Voters across the state of New York have overwhelmingly rejected three ballot measures that would have done away with voter registration deadlines, as well as expanded no-excuse absentee voting.
New Yorkers also voted down a ballot measure that would have amended the state’s ongoing redistricting process.
“The New York Conservative Party is proud to have led the effort to defeat three shockingly un-democratic ballot proposals in Tuesday’s election,” said party chari Gerald Kassar. “They were designed by the Joe Biden-led Democratic Party to weaken long-established election safeguards in their favor, just as they’re trying to do at the national level.”
Proposal 3 on the ballot would remove the current requirement that a citizen be registered to vote at least ten days before an election, while also allowing the state legislature to enact laws that allow same-day voter registration.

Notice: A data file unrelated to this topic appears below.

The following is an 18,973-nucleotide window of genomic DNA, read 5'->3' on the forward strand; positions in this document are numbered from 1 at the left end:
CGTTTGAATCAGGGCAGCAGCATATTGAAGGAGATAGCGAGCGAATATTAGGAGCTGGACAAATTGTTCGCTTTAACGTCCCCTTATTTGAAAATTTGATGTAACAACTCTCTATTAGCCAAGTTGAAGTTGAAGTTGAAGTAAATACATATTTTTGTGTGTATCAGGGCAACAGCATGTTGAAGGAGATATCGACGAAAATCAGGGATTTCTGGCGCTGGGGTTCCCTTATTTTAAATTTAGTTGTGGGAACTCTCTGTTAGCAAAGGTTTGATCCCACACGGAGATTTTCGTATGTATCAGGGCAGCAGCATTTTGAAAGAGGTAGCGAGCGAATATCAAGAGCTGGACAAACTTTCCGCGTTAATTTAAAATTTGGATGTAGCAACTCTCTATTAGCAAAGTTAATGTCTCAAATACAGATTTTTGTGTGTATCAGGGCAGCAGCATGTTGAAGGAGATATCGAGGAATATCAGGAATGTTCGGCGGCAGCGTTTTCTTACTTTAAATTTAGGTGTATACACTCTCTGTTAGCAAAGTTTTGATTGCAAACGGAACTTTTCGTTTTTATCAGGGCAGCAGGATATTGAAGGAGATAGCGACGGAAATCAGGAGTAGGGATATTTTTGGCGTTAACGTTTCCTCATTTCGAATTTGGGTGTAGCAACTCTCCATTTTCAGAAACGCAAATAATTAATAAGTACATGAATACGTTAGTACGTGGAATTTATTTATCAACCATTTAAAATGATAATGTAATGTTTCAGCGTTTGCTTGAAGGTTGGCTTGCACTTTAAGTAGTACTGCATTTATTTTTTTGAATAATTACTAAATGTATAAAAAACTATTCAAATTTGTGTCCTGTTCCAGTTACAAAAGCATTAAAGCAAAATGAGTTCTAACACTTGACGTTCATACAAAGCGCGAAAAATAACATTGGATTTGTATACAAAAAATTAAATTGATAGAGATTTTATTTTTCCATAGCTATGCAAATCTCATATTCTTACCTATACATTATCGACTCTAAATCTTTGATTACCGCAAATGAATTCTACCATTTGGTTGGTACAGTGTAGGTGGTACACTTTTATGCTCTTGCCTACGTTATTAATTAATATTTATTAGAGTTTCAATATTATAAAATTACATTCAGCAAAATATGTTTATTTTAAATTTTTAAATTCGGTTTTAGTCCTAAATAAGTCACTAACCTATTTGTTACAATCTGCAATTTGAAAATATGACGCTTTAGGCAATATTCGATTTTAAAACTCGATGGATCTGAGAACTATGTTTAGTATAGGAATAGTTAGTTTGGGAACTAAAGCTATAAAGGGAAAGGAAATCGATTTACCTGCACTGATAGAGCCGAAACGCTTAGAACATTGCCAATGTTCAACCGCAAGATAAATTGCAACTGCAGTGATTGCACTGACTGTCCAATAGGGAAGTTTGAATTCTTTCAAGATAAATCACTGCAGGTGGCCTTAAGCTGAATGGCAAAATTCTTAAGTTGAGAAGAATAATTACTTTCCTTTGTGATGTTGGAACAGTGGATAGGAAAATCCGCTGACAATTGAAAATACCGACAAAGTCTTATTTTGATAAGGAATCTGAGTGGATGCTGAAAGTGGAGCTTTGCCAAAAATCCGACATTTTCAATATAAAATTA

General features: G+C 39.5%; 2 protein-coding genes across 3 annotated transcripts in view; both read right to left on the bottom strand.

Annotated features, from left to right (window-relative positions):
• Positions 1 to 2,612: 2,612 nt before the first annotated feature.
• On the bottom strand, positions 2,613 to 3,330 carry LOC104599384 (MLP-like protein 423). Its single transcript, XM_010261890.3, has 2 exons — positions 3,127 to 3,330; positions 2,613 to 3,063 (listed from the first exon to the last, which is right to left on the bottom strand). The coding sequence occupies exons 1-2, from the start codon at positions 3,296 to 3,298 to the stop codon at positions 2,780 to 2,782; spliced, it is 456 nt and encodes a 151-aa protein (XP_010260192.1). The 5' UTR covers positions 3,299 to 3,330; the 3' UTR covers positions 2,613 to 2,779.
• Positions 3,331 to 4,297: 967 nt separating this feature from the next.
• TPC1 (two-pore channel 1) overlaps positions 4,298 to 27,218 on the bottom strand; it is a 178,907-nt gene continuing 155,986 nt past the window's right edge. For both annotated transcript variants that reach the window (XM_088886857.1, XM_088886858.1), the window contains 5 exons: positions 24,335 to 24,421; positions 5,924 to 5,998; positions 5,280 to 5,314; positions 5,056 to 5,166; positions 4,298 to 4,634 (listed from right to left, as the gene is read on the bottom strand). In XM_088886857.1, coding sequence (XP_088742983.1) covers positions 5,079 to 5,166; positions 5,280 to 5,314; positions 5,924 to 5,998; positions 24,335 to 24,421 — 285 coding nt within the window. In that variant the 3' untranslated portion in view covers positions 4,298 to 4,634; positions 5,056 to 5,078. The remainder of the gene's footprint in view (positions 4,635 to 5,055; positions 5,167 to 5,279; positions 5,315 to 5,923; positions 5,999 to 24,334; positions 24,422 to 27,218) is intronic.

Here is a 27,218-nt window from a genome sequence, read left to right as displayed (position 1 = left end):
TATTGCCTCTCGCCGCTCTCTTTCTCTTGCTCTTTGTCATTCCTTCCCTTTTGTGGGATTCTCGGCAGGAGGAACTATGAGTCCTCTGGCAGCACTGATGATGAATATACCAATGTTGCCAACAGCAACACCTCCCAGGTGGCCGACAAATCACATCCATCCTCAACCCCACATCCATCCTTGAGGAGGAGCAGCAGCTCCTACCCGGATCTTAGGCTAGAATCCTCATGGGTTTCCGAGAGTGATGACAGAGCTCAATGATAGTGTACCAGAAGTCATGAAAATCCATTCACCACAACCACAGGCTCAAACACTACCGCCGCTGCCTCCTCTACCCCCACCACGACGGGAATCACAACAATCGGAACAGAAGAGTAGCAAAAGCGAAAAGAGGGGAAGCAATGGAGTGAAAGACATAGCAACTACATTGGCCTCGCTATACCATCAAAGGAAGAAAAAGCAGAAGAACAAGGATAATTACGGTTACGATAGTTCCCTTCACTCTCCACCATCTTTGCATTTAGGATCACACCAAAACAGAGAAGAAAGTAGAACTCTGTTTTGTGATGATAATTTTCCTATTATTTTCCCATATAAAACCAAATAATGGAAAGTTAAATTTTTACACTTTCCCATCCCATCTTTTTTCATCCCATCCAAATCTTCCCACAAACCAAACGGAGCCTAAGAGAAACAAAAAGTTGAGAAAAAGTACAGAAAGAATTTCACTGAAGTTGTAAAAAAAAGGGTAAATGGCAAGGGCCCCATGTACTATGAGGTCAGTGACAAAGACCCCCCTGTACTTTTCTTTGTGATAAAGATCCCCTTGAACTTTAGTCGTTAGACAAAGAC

Nearly 60 percent of voters were opposed, with just over 40 percent suppoting the measure. Nationwide, 20 states and Washington D.C. allow same-day voter registration.
Proposal 4 would have expanded access to absentee voting, which currently only allows people who are traveling, ill, or physically disabled to vote by mail. It failed by roughly the same margin as Proposal 2.
Proposal 1 would have frozen the number of state senators at 63, among other redistricting measures.
It would have also required the counting of non-citizens as part of the state population, change vote thresholds for adopting redistricting plans, and require that incarcerated people be counted towards their home address and not the place where they are incarcerated.
Fifty-five percent of voters were against the proposal, with 44 percent supporting it.
Proposals 2 and 5 were both passed, which amends the new York Constitution to include the right to clean water, air and a healthy environment, and allows Civil Courts to hear claims up to $50,000, respectively.